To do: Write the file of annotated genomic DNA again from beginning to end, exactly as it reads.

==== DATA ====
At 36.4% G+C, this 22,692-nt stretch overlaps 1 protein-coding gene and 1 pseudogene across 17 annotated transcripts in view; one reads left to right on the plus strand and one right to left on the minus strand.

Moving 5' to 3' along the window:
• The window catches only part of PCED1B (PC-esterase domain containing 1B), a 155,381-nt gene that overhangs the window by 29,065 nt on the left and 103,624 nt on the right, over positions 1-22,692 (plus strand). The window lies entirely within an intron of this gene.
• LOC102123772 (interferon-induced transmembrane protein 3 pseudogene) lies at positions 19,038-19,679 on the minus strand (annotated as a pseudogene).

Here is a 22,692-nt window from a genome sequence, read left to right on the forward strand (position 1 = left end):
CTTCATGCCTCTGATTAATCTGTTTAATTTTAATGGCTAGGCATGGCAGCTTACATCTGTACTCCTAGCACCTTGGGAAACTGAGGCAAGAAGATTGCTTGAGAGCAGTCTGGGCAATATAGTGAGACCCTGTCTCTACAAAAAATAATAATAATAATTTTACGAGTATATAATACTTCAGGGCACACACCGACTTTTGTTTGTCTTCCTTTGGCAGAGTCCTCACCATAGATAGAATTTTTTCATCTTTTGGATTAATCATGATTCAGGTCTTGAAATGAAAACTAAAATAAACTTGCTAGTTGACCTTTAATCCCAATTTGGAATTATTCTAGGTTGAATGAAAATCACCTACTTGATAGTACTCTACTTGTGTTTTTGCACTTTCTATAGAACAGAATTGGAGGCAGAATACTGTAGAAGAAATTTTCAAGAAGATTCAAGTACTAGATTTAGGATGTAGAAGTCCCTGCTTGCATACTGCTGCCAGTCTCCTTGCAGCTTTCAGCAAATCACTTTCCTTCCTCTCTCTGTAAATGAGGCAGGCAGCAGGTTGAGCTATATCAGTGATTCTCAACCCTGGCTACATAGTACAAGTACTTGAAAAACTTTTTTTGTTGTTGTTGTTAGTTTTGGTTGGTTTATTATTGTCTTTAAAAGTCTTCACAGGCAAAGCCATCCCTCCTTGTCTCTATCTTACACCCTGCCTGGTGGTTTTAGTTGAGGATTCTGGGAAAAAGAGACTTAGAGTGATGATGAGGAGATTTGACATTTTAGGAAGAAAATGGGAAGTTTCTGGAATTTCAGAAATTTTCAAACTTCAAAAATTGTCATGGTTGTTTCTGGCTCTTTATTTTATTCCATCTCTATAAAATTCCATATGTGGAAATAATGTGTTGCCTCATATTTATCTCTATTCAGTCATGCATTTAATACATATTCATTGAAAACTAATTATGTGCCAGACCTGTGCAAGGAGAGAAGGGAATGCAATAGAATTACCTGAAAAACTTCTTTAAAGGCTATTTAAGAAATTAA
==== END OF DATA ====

At 36.4% G+C, this 22,692-nt stretch overlaps 1 protein-coding gene and 1 pseudogene across 17 annotated transcripts in view; one reads left to right on the plus strand and one right to left on the minus strand.

Moving 5' to 3' along the window:
• The window catches only part of PCED1B (PC-esterase domain containing 1B), a 155,381-nt gene that overhangs the window by 29,065 nt on the left and 103,624 nt on the right, over positions 1-22,692 (plus strand). The window lies entirely within an intron of this gene.
• LOC102123772 (interferon-induced transmembrane protein 3 pseudogene) lies at positions 19,038-19,679 on the minus strand (annotated as a pseudogene).

Here is a 22,692-nt window from a genome sequence, read left to right on the forward strand (position 1 = left end):
CTTCATGCCTCTGATTAATCTGTTTAATTTTAATGGCTAGGCATGGCAGCTTACATCTGTACTCCTAGCACCTTGGGAAACTGAGGCAAGAAGATTGCTTGAGAGCAGTCTGGGCAATATAGTGAGACCCTGTCTCTACAAAAAATAATAATAATAATTTTACGAGTATATAATACTTCAGGGCACACACCGACTTTTGTTTGTCTTCCTTTGGCAGAGTCCTCACCATAGATAGAATTTTTTCATCTTTTGGATTAATCATGATTCAGGTCTTGAAATGAAAACTAAAATAAACTTGCTAGTTGACCTTTAATCCCAATTTGGAATTATTCTAGGTTGAATGAAAATCACCTACTTGATAGTACTCTACTTGTGTTTTTGCACTTTCTATAGAACAGAATTGGAGGCAGAATACTGTAGAAGAAATTTTCAAGAAGATTCAAGTACTAGATTTAGGATGTAGAAGTCCCTGCTTGCATACTGCTGCCAGTCTCCTTGCAGCTTTCAGCAAATCACTTTCCTTCCTCTCTCTGTAAATGAGGCAGGCAGCAGGTTGAGCTATATCAGTGATTCTCAACCCTGGCTACATAGTACAAGTACTTGAAAAACTTTTTTTGTTGTTGTTGTTAGTTTTGGTTGGTTTATTATTGTCTTTAAAAGTCTTCACAGGCAAAGCCATCCCTCCTTGTCTCTATCTTACACCCTGCCTGGTGGTTTTAGTTGAGGATTCTGGGAAAAAGAGACTTAGAGTGATGATGAGGAGATTTGACATTTTAGGAAGAAAATGGGAAGTTTCTGGAATTTCAGAAATTTTCAAACTTCAAAAATTGTCATGGTTGTTTCTGGCTCTTTATTTTATTCCATCTCTATAAAATTCCATATGTGGAAATAATGTGTTGCCTCATATTTATCTCTATTCAGTCATGCATTTAATACATATTCATTGAAAACTAATTATGTGCCAGACCTGTGCAAGGAGAGAAGGGAATGCAATAGAATTACCTGAAAAACTTCTTTAAAGGCTATTTAAGAAATTAA